If you’re a writer, and you’re trying to get into the world of content marketing, it can be downright confusing. People toss around the word “content” like it’s going out of style. Sometimes, it means writing. Sometimes, it doesn’t.
If you were curious, here is my overview of the “content” from “content marketing” (from a writer’s perspective).
The short answer
Anything the consumer can read (or in some cases, listen to or watch).
The long answer
Anything the consumer can read (or in some cases, listen to or watch), which includes:
You might know most of these, maybe even all of them. But often times, we forget why these mediums matter as much as they do (or the best format for presenting them).
We’ll get into more info on how to write good content for these mediums across the board later, but here are the basics to get started.
Blogs – The bread and butter of content writers, blogs (aka articles) are what you’ll likely spend most of your time writing. They are an excellent method of creating brand identity and giving your readers useful (free) information to enrich their lives. They’re also powerful lead magnets. Businesses that blog about four times a week get nearly four times as many leads as businesses who blog only four times a month (citation needed). A well-written blog is a rare and beautiful thing.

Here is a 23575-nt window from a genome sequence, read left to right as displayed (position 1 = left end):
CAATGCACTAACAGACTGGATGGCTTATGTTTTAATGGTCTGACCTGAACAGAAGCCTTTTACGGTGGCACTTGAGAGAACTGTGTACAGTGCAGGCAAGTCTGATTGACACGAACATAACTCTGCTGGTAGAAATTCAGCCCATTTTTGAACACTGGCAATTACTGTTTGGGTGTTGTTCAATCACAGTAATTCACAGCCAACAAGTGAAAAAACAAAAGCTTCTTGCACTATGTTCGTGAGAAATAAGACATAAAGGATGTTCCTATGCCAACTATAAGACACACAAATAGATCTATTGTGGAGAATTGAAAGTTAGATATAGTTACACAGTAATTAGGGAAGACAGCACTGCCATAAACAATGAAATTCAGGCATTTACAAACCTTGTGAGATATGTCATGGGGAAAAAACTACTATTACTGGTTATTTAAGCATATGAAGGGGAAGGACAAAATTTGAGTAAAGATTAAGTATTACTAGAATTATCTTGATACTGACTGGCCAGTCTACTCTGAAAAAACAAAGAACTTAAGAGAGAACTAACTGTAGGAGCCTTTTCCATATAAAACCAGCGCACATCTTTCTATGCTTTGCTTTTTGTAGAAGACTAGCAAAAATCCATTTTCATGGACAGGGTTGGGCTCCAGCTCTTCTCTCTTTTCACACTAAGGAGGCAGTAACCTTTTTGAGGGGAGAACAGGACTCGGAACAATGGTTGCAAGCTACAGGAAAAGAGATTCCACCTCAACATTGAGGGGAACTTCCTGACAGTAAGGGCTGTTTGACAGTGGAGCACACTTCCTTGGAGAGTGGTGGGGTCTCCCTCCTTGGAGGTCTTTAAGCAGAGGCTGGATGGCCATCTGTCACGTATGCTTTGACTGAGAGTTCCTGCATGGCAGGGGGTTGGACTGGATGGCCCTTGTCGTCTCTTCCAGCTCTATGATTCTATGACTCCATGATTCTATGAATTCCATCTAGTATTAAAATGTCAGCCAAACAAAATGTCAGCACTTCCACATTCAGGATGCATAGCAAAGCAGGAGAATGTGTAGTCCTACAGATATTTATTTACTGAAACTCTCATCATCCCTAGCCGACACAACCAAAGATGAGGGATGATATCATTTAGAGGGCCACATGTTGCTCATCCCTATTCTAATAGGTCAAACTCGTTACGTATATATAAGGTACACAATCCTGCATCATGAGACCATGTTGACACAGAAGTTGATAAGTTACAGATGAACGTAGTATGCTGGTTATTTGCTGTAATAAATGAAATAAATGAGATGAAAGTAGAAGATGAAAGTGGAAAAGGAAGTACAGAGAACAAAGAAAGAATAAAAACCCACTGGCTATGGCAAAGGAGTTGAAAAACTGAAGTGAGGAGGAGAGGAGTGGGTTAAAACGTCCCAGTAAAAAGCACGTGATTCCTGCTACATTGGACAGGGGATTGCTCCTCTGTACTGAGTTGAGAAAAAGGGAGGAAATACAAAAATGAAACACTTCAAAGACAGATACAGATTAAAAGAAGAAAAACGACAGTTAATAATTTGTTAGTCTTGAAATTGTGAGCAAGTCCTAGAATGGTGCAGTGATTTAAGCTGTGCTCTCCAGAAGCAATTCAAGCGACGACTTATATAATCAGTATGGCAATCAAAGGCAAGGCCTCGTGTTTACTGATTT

Web copy – Creating a digital brand image means getting the words right, right away. Businesses who fail to deliver a clear value prop on their website suffer from high bounce rate (the customer running away before you even have time to sell them anything). (Citation needed) that’s where you come in, with dynamite messaging that sells their product.
Social media – Facebook, Twitter, and LinkedIn will be your biggest cash cows from a writing standpoint. A very different kind of writing, but a lot of the rules in this book still apply. (Facts and Citation needed)
Advertisements – Good old-fashioned, David Ogilvy-style advertisements. You see them on the side of Google and plastered on buses, subways, and billboards. Creating a messaging campaign for advertisements under ten words can pay in the tens of thousands of dollars, but only if you have a proven track record of ads that sell. (Citation needed)
Emails – Even with your overly saturated spam folder, email marketing is still one of the most cost-effective tactics for businesses. When you consider the standard ROI for email campaigns is 3,800% (or $38 for every $1 spent), you start to see the value. The writing boils down to seductive subject lines and sexy, simple value props.
Landing pages – Landing pages are like super-targeted home pages for a specific buyer persona. You get there through ads, social media, and emails catered to your needs and wants, and there’s always a call-to-action, or a CTA. For an example, if you’re Under Armour, you’ll have a different landing page for that female runner in Maine who needs warm clothes to bare the elements than the teenager in Southern California who wants a flat brim hat because that’s what all the cool kids at his middle school are doing.